Thursday, December 8, 2011
I wonder how many hours I've spent over the last 15 years working on school transportation issues for my kids? I'm sure it would be a large number. Just earlier this year, working through one, what seemed like a relatively simple transportation issue, involved 6 people from the school district and resulted in 62 emails before the issue was resolved.
And here we go again...
Ronnie will be 17 years old in a month. He is a junior in high school. He rides what my school district lovingly calls "special transportation" only because he uses a wheelchair and cannot be accommodated on "regular transportation."
Kids that ride regular transportation usually have to walk a block or two to catch the school bus in the morning and then to return home in the afternoon. There is no door-to-door regular transportation. The doors of the regular transportation busses open up, the kids exit, and once they are out of the street, the bus driver goes on his/her merry way. Of course, the parents of elementary age students often wait at the bus stop for their children, but middle and high school students find their own way home every day.
So, when Ronnie and I decided that it would be ok for him to exit his bus, door-to-door transportation because it is "special" and not "regular", and find his way to the end of the driveway and up our ramp into the house, we didn't expect any problems from the bus driver or aide. He needs no assistance pushing his chair, and he had never once forgotten where the ramp and the door are. In fact, during the summer, he actually goes half a block, BY HIMSELF, to our neighborhood pool.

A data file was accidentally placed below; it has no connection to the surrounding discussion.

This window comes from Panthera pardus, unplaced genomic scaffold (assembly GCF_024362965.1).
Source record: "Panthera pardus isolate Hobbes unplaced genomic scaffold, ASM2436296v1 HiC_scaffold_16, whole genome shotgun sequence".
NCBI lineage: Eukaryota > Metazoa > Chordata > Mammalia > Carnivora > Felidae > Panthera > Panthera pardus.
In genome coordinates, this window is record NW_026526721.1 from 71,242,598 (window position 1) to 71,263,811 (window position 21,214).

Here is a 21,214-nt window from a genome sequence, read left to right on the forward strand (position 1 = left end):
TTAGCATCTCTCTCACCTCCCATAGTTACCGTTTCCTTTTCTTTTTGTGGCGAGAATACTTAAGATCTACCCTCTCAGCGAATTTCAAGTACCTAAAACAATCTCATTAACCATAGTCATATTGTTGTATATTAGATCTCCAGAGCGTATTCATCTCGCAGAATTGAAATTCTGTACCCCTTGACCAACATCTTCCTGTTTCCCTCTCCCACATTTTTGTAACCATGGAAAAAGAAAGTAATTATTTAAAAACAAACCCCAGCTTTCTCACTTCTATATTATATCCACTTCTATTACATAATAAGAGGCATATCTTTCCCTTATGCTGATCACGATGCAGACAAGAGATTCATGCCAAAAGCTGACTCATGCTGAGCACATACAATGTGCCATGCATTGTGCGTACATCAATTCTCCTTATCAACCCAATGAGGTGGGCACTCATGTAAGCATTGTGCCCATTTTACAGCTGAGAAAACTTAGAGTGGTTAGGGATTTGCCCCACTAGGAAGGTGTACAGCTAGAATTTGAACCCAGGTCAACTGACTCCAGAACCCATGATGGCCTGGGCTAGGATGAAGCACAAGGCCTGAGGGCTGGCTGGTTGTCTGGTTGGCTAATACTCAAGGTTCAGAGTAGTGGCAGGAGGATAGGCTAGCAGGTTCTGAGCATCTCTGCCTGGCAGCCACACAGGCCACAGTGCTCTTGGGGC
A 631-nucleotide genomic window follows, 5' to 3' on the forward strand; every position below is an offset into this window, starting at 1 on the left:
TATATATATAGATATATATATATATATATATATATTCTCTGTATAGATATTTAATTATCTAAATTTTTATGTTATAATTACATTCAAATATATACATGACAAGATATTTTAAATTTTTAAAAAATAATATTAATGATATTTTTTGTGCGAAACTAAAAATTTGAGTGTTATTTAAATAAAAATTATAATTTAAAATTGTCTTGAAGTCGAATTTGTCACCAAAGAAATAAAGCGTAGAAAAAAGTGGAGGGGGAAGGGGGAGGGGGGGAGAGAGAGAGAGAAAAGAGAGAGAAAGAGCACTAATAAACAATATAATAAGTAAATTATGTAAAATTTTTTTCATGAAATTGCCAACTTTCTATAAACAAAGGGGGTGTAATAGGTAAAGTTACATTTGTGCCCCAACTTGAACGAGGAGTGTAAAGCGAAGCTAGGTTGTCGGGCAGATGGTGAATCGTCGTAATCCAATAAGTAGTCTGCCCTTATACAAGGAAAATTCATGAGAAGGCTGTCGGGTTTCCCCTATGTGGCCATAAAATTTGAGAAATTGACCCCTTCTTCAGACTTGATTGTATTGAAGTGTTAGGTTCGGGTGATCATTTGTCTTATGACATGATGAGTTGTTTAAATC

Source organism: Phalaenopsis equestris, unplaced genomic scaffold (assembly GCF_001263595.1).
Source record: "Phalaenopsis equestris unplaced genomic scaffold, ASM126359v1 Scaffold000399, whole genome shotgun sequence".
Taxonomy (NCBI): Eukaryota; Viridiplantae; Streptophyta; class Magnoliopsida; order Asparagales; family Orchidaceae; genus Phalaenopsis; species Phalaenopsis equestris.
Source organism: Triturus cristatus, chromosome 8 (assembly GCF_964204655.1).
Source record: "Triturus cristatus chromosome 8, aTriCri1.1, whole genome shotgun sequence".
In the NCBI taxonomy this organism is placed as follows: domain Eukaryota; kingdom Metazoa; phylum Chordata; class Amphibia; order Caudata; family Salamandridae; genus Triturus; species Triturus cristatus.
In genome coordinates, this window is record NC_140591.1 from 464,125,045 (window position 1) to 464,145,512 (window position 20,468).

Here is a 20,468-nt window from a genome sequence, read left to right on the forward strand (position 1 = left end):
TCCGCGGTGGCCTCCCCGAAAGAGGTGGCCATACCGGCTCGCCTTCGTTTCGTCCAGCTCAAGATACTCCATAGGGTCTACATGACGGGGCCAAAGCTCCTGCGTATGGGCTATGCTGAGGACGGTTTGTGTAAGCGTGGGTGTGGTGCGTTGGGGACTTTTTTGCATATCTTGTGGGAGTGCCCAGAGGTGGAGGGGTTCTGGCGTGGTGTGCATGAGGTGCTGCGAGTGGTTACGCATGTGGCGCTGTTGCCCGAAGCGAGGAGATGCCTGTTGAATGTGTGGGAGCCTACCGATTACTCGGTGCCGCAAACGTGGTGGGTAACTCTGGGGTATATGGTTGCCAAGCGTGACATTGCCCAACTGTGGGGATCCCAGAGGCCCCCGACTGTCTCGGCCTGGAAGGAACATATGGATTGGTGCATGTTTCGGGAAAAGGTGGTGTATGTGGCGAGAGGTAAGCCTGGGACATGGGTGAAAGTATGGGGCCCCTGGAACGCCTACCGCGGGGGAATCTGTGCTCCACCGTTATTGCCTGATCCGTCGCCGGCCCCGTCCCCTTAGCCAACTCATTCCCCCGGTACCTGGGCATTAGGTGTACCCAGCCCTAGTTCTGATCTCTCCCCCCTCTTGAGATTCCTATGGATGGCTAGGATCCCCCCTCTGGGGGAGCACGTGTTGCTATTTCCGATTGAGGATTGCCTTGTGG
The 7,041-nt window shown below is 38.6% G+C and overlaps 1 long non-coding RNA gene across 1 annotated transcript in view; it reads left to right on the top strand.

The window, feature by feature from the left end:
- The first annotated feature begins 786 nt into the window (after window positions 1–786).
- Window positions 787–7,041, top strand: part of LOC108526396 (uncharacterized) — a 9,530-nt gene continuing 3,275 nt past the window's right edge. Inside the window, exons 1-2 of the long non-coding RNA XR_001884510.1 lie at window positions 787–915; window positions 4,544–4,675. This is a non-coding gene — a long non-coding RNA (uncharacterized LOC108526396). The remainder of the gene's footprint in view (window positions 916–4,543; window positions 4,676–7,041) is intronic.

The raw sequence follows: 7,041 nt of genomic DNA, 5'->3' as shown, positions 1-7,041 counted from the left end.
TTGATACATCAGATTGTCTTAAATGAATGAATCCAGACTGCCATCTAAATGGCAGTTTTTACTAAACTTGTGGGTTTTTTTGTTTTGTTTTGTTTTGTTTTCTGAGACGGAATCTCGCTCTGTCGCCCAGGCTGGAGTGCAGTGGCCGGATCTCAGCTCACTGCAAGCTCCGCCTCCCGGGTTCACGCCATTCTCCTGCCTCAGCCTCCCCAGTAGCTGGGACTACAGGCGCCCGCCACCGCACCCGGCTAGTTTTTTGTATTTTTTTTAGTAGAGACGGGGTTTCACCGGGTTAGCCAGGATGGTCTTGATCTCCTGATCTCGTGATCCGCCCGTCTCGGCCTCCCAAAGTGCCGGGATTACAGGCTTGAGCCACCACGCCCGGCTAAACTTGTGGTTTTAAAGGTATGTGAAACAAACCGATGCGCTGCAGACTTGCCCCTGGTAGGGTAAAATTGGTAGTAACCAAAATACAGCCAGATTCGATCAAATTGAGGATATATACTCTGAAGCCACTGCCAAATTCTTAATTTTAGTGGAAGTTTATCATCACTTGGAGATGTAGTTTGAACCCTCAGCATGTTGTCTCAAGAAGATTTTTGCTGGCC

But apparently we were wrong. The bus driver refused to leave the street in front of our home until she 'saw' me or my oldest son there.
I tried explaining that this level of independence was something Ronnie would need as he transitioned from school to the work force. I tried explaining that he was perfectly capable of getting himself into the house. I even explained that someone was always at home waiting for him, but we wanted him to get used to being more self-sufficient. But to no avail...
This seems a touch discriminatory to me. Students without physical disabilities do not need parental escorts into the house at the end of each school day. So why should Ronnie?
Want to take any bets on how many emails it will take to resolve this issue???